ESW, NUCHR collaborate to make summit green
January 24, 2012
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In the weeks leading up to its annual summit, the Northwestern University Conference on Human Rights worked with Engineers for a Sustainable World to make the weekend-long event more environmentally sustainable, a move that reflects growing campus interest in green initiatives.
The collaboration inspired NUCHR to adopt a variety of measures which directors said they hope other campus organizations will adopt.
“It’s just cute when one conference goes green,” Weinberg junior Chelsea Glenn, an NUCHR codirector, said. “But when you can actually create a model that is reproducible and can be duplicated all across campus, that’s a big accomplishment.”
Funding for the project partially came from an Environmental Campus Outreach grant through Hillel, although NUCHR also provided financial support.
The idea to make the conference eco-friendly emerged after a meeting of the Northwestern Engagement Coalition, where leaders from ESW and NUCHR briefly discussed the possibility of making the conference more sustainable. A week later, ESW began developing an action plan, Glenn said.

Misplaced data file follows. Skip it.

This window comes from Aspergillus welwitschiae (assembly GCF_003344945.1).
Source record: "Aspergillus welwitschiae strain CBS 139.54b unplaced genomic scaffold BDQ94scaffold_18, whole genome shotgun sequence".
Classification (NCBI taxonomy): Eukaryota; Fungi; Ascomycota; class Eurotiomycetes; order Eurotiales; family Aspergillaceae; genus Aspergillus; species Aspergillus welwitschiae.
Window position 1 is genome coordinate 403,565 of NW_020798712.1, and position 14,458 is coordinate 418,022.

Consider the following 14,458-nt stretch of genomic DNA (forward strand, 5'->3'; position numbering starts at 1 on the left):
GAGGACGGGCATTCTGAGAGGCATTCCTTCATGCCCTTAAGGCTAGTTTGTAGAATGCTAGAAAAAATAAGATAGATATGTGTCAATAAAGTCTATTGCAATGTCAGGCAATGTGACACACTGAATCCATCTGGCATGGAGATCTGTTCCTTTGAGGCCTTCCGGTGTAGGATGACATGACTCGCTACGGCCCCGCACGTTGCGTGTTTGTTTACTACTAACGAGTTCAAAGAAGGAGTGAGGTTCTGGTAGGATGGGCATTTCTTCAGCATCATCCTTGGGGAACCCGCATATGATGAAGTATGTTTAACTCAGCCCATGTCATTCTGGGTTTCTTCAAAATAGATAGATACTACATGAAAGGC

McCormick senior and ESW coordinator Sam Malin said he hopes the project will help fill a need on campus for groups to pursue eco-friendly initiatives through coordination. To help facilitate this, members of ESW formed the Northwestern University Sustainable Events Committee.
NUCHR organizers paid attention to the carbon footprint that resulted from feeding and transporting non-NU delegates to and from the conference.
They bought carbon-offset credits to compensate for transportation pollution. Meat was largely eliminated from the closing banquet, reducing the meal’s carbon footprint by as much as 80 percent, Malin said.
“If you go online or look at other schools, people suggest things you can do to make your events greener, but they never put those things in perspective or connect them in some way,” Malin said.
These initiatives were not meant to be exclusive to NUCHR. Malin said ESW has already begun discussing the idea with other campus organizations, including the Center for Global Engagement. The trend has also spread to ASG, where some senators are working on legislation to provide incentives for students who aim to make campus events more eco-friendly.
“There are a lot of technical aspects to this, including amending some of the funding code,” said Weinberg sophomore Mark Silberg, president of GREEN house and ASG senator for SEED. “My plan is that by Spring Quarter, the legislation… will be eligible for spring funding.”